Saturday, 10 April 2010

Command and Binding

In this blog entry, I am returning to a programming architecture issue. In this case, I am looking at the use of command chains where the purpose of the chain is to ensure that the data retrieved by the previous command has been stored prior to initiating the next command.

Commands in software are designed to carry out an action that updates the data model. In the rich internet applications (RIAs) that I have worked on, these often involve initiating a call to the server to retrieve data.

Command chaining isn't the solution when one command updates data that should be a parameter to another following command. In such cases the following command has to fetch the value or the command has to be built and called once the first command has finished. In effect, the next command should be initiated when the data has been updated. In Pure MVC, you can use notifications at the end of commands for this purpose. Cairngorm doesn't seem to provide any generic notification mechanism but why should it when there are Flex events and data binding.

The application sequence being implemented is:

  1. load categories
  2. load current user
  3. set current category from user data
  4. load data for current category

The last two steps are clearly dependant on a previous data retrieved. They are a chain that should happen in that sequence with the starting point dependent on the data changes. Reload categories isn't expected to occur but if they did then it may not be necessary to reload the current user but the remainder may be needed just to re-link objects correctly. If the user changes then there is always the need to reset the current category and retrieve the category dependent data.

Many of the chains of commands that are used in applications are data dependency chains. They usually involve a reacting to a change in the data that impacts what is displayed or changes behaviour. If there is a time delay as occurs when data is retrieved from a remote server, then the update of the displayed data or the behaviour has to occur once the new data has arrived. It isn't possible to assume what data will be retrieved or the nature of the change that will occur.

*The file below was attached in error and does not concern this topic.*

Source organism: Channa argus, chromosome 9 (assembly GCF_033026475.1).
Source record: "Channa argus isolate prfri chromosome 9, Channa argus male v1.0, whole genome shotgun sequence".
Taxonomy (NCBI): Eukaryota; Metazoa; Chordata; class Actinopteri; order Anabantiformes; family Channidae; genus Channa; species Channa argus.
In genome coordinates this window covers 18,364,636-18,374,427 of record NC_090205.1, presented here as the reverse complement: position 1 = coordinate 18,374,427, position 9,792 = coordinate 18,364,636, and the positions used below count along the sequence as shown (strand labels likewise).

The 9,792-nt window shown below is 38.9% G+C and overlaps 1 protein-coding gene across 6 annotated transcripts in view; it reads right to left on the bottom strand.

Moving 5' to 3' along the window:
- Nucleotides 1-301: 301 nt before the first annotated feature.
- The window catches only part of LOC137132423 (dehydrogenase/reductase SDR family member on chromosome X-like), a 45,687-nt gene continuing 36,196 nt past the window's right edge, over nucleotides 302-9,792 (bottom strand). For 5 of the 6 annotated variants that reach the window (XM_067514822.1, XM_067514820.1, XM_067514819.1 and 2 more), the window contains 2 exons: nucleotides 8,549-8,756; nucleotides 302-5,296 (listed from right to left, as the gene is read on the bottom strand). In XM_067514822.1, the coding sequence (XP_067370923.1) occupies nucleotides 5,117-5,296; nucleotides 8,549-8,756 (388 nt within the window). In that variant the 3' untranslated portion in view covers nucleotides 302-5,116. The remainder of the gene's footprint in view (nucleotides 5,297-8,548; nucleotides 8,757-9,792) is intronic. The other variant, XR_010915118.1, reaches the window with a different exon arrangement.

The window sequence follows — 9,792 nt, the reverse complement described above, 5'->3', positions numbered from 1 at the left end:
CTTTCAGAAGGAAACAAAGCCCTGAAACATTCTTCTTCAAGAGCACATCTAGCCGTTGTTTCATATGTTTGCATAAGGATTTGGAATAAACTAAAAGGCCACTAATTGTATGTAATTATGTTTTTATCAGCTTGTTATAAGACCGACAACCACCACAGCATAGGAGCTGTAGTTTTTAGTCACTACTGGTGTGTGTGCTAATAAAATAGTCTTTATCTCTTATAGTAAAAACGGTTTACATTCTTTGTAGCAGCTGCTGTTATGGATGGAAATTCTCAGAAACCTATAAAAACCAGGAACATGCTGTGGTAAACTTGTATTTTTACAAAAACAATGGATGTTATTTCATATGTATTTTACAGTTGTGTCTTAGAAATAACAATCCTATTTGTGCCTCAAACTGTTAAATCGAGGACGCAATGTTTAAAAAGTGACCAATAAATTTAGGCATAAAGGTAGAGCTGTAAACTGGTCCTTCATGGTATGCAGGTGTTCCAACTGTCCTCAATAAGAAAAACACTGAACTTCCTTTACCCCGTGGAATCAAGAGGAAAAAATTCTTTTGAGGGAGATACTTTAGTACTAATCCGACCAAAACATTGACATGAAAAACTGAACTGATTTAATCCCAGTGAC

Data binding achieves this type of update for displayed data and could act as the mechanism for triggering a change in behaviour or the next action. For this to work, there needs to be a place where these links can be defined and managed. A data binding can not be linked directly to a command. This is also true for notifications. With data binding in ActionScript, a setter type function is called to initiate the next action.

My proposed solution is to have an application controller in which these setter functions are defined. The data binder watchers would also be defined and initiated here. In effect, the application controller becomes the configuration point for the system. In some respects, this becomes a fa├žade defining the actions of the system and the interactions of the system. Views would interface with the application controller to achieve their task. In effect, this is the system controller.

The configuration of the system would be something like:

This still follows the pattern of MVC or MVP where the view is self-updating based on changes in the data. The explicit flow of control is always through commands to update the model. The data bindings act as the notifications both to the view and to the controller of any actions that should take place as a result of data changes.

The alternative is that setters in the model cause follow on actions but that has the same effect as using data binding. Causing follow on actions from the setters also increases the coupling in the system making it more difficult to reconfigure.

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